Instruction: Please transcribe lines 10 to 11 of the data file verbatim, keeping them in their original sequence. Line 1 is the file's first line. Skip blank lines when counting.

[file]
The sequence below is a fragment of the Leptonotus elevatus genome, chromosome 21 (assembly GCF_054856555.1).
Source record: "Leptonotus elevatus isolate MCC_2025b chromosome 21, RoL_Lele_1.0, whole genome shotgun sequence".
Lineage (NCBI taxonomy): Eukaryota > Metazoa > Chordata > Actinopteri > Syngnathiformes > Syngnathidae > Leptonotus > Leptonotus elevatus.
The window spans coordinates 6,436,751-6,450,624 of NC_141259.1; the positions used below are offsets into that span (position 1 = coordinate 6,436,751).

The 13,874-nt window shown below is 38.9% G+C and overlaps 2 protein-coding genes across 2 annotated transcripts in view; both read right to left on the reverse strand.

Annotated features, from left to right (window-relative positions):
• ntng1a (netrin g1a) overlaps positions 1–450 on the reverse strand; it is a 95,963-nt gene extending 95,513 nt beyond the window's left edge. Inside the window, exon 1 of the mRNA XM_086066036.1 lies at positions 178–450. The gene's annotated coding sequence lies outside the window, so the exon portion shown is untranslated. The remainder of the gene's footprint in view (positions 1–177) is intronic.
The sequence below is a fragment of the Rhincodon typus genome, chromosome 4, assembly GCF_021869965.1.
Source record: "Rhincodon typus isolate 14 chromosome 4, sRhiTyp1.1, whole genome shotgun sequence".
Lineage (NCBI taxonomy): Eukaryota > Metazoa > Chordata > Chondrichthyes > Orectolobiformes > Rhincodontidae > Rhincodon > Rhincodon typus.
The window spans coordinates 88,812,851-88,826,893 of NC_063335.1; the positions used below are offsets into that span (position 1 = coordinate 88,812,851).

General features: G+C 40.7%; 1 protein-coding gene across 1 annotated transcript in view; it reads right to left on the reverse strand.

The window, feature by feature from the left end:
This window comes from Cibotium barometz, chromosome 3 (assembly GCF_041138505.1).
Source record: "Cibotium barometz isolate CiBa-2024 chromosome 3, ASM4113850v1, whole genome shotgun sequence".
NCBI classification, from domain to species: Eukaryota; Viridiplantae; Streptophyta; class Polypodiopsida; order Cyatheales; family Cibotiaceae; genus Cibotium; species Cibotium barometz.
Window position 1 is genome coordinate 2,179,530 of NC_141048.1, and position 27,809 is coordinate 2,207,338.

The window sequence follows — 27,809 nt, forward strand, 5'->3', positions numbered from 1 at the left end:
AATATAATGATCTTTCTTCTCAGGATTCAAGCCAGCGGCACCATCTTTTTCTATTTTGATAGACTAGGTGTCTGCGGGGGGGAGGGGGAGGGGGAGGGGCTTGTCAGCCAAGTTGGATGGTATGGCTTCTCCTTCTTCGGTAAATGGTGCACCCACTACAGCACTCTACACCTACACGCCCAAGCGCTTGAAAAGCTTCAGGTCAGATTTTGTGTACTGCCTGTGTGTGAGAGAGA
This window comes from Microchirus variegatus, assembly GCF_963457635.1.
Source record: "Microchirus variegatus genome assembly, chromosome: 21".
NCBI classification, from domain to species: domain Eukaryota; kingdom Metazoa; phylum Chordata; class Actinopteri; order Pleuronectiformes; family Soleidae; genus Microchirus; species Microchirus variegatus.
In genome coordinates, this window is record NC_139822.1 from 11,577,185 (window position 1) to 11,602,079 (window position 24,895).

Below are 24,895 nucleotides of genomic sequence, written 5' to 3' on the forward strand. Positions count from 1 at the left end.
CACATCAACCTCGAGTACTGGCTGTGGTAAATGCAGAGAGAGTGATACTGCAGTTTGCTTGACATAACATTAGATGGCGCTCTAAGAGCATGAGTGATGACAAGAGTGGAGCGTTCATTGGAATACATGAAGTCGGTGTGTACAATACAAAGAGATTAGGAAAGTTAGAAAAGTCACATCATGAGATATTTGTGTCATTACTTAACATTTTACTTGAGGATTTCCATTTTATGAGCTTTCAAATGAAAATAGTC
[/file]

Lineage (NCBI taxonomy): Eukaryota > Metazoa > Chordata > Chondrichthyes > Orectolobiformes > Rhincodontidae > Rhincodon > Rhincodon typus.
The window spans coordinates 88,812,851-88,826,893 of NC_063335.1; the positions used below are offsets into that span (position 1 = coordinate 88,812,851).